3 millennials share the lessons they’ve learned from working for entertainersFind out how they landed — and learned — from their demanding positions.

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Dec 14, 2016

They say it takes heart, patience, and grit to work for a celebrity. With the long hours, unpredictable schedules, and constant demands of a celeb, the entertainment industry is not always the glitz and glamor that is shown on the television screen. Many millennials leave college and their hometowns for a spot in a celebrity’s entourage, but what does it take to work for today's entertainers? Discover how three millennials networked, grinded, and persistently pursued an opportunity as a personal assistant, tour manager, and publicist, respectively. Read the lessons they learned along the way in order to be successful in this industry.

“It takes tough skin, flexibility, and responsibility to be a personal assistant.” —Martin Diggs

Martin's Personal Collection

Martin “Van” Diggs had no idea that his fandom for hip-hop artist Diamond would lead to a position as her personal assistant. He was a fan of Crime Mob in high school and followed her on social media. Like most celebrities, Diamond responds to some of her social followers, and one of her interactions happened to be with Diggs. “It was weird because we built up a rapport. It wasn't just like a ‘hi, bye’ conversation, it was like a conversation that kept on going. So over the years I guess we developed a relationship through social media,“ he explained.

After a while mobile numbers were exchanged, and they began to text and talk on the phone. In 2009, Diggs finally had his chance to meet his favorite MC when she made an appearance in his hometown of Clarksville, Tennessee. They continued to build a friendship until one day she needed his help. “It was like one day she just threw something at me. I think she had a mixtape coming out. She just threw a job at me. I got it done; it was the way she liked things done. I don't know if it was a test to kind of see what I could do it, but she was like, ‘You know, maybe we could work together.’ It just is history from here,” Diggs shared.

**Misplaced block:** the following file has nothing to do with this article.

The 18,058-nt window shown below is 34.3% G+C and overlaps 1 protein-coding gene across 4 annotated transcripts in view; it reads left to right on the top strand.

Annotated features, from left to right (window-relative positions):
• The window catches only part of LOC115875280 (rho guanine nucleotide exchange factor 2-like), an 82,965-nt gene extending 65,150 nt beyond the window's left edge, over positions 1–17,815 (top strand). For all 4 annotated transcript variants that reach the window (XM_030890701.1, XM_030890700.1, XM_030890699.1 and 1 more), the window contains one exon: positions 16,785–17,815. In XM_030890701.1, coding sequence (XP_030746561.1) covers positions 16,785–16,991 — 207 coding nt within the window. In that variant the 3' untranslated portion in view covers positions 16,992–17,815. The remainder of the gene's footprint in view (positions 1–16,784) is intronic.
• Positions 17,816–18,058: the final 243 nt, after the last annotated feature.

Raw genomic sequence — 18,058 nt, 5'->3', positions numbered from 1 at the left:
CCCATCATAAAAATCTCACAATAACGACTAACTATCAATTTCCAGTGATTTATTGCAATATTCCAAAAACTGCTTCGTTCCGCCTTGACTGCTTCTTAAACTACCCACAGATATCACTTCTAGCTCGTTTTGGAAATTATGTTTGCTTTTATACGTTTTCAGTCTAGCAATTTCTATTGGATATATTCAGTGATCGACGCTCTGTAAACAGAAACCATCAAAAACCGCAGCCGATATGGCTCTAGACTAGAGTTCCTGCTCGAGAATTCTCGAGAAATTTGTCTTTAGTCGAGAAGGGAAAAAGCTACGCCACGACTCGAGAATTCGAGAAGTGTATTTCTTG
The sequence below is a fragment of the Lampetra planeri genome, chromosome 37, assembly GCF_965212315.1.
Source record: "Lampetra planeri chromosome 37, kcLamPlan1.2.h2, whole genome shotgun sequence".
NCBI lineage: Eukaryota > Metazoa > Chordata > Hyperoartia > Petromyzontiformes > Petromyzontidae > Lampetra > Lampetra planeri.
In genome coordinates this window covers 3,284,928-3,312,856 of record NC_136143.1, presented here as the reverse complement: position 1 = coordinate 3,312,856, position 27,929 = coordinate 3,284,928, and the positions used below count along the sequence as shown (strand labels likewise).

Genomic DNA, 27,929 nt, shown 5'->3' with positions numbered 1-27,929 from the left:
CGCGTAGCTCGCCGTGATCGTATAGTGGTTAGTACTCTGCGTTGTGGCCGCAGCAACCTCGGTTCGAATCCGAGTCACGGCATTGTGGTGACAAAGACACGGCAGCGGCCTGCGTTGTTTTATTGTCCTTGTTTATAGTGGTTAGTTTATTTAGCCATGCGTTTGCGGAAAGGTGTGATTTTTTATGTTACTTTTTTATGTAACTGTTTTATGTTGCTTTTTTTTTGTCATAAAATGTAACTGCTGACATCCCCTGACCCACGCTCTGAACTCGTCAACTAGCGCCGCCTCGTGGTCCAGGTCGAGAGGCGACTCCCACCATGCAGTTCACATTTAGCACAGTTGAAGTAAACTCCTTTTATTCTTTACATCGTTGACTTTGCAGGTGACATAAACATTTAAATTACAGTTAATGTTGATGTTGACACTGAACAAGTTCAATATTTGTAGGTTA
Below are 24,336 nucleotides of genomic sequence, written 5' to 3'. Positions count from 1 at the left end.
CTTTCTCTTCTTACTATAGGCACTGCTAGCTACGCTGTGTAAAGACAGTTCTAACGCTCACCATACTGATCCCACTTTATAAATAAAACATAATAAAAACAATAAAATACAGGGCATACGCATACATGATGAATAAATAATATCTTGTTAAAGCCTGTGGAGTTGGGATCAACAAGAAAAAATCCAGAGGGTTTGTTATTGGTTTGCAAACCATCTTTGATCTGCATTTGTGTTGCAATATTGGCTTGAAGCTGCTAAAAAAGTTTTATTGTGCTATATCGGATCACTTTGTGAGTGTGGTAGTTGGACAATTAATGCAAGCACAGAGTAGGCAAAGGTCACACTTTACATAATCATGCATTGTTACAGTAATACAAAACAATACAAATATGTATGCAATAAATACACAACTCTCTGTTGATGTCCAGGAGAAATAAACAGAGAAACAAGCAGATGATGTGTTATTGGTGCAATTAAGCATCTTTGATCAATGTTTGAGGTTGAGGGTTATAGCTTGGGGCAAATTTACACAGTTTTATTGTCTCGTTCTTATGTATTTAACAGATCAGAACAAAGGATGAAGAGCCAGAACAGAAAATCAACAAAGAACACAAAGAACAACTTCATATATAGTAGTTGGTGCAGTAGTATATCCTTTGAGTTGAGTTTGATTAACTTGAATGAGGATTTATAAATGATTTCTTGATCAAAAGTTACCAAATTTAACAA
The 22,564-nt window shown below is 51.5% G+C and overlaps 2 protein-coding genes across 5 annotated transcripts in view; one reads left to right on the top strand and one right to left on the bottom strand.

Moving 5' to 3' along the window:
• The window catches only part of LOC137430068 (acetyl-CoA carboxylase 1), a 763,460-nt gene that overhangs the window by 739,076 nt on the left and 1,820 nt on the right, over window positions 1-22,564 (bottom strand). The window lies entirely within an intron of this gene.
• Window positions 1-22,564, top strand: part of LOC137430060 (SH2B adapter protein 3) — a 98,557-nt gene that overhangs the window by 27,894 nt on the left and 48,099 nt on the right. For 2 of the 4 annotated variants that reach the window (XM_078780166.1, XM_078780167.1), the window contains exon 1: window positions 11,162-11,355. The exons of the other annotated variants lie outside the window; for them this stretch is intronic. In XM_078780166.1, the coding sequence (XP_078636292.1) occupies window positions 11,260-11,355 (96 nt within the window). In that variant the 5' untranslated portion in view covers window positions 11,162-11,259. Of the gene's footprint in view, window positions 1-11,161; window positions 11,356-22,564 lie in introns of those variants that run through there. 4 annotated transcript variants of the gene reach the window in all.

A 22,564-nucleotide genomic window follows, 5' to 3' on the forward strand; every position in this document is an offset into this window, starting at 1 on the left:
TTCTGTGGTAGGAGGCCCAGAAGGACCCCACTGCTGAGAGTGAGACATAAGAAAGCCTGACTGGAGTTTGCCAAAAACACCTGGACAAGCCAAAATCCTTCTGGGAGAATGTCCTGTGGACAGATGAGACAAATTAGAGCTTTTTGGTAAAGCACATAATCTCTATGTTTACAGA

Martin's Personal Collection

The 27-year-old made his primetime debut in a cameo on Oxygen’s Sisterhood of Hip Hop as he helped Diamond select models for her fashion show. Diggs always knew he was destined to work in the entertainment business and even mentioned that he would be on television in his high school yearbook. “I didn't know if it was going to be PR, a PA, or just somebody to shine somebody's shoes. I didn't even really want the fame. I just wanted the experience and the chance to travel and work with other people. I knew I wanted to be in that niche somewhere. I just didn't know what it would be or where,” he explained.

As a personal assistant, Diggs is responsible for maintaining Diamond’s schedule, which involves meetings for her clothing line, performances, photo shoots, and more. To make his job easier he always carries a wand curler, phone charger, shades, a change of clothes, and water to anticipate any of the rapper’s needs. “It's not anything that I can just say, ‘Yeah, that's a part of my job or that's not a part of my job,’” he explained.

Martin's personal collection

Working with Diamond has allowed Diggs to travel the United States and properly understand the entertainment industry. He is developing a nail polish line, inspired by Diamond's entrepreneurial endeavors. “She's very motivational. She's always pushing me to be my own boss, don't work for anybody else. I tell her all the time that she changed my life in ways she would never imagine,” he said.

“It takes great communication, honesty, and good energy to be a tour manager.” —Alex Rivas

Lauren Slusher/Chronixx, Oct 2016

Alex Rivas always wanted to be in the entertainment industry, and her grooming as a production assistant began with a job working with Will.I.Am. This exposure to tour life help set her on the path of managing artists on the road. Since then Rivas has worked with artists like Chronixx, Jhené Aiko, Alanis Morissette and Parkwood Entertainment’s new roster of artists: Chloe x Halle and Ingrid.